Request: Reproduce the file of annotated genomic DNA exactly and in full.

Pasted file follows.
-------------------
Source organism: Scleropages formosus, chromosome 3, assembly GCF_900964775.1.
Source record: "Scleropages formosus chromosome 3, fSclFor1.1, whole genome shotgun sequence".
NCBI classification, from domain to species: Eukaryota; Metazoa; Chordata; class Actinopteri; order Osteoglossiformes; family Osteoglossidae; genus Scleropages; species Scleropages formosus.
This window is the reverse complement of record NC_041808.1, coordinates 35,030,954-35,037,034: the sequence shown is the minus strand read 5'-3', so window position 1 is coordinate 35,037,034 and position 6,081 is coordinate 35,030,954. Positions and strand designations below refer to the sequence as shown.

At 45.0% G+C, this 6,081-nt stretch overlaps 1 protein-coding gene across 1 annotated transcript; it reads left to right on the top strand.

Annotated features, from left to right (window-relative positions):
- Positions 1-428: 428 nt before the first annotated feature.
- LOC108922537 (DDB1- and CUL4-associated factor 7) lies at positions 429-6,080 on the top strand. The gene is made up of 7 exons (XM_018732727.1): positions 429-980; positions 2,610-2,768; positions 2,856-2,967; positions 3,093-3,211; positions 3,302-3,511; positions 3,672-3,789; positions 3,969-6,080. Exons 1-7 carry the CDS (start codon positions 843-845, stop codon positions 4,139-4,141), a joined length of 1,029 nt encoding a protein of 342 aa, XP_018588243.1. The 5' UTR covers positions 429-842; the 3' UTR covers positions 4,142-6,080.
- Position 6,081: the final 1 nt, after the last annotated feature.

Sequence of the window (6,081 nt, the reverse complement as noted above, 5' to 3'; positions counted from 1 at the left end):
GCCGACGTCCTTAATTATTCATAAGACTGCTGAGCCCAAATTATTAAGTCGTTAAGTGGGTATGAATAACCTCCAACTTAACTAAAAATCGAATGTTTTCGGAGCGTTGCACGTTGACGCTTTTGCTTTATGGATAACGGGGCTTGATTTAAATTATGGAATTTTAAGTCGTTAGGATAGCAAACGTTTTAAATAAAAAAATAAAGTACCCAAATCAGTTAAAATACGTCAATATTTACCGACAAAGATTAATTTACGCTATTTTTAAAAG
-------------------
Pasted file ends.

Source organism: Scleropages formosus, chromosome 3, assembly GCF_900964775.1.
Source record: "Scleropages formosus chromosome 3, fSclFor1.1, whole genome shotgun sequence".
NCBI classification, from domain to species: Eukaryota; Metazoa; Chordata; class Actinopteri; order Osteoglossiformes; family Osteoglossidae; genus Scleropages; species Scleropages formosus.
This window is the reverse complement of record NC_041808.1, coordinates 35,030,954-35,037,034: the sequence shown is the minus strand read 5'-3', so window position 1 is coordinate 35,037,034 and position 6,081 is coordinate 35,030,954. Positions and strand designations below refer to the sequence as shown.

At 45.0% G+C, this 6,081-nt stretch overlaps 1 protein-coding gene across 1 annotated transcript; it reads left to right on the top strand.

Annotated features, from left to right (window-relative positions):
- Positions 1-428: 428 nt before the first annotated feature.
- LOC108922537 (DDB1- and CUL4-associated factor 7) lies at positions 429-6,080 on the top strand. The gene is made up of 7 exons (XM_018732727.1): positions 429-980; positions 2,610-2,768; positions 2,856-2,967; positions 3,093-3,211; positions 3,302-3,511; positions 3,672-3,789; positions 3,969-6,080. Exons 1-7 carry the CDS (start codon positions 843-845, stop codon positions 4,139-4,141), a joined length of 1,029 nt encoding a protein of 342 aa, XP_018588243.1. The 5' UTR covers positions 429-842; the 3' UTR covers positions 4,142-6,080.
- Position 6,081: the final 1 nt, after the last annotated feature.

Sequence of the window (6,081 nt, the reverse complement as noted above, 5' to 3'; positions counted from 1 at the left end):
GCCGACGTCCTTAATTATTCATAAGACTGCTGAGCCCAAATTATTAAGTCGTTAAGTGGGTATGAATAACCTCCAACTTAACTAAAAATCGAATGTTTTCGGAGCGTTGCACGTTGACGCTTTTGCTTTATGGATAACGGGGCTTGATTTAAATTATGGAATTTTAAGTCGTTAGGATAGCAAACGTTTTAAATAAAAAAATAAAGTACCCAAATCAGTTAAAATACGTCAATATTTACCGACAAAGATTAATTTACGCTATTTTTAAAAG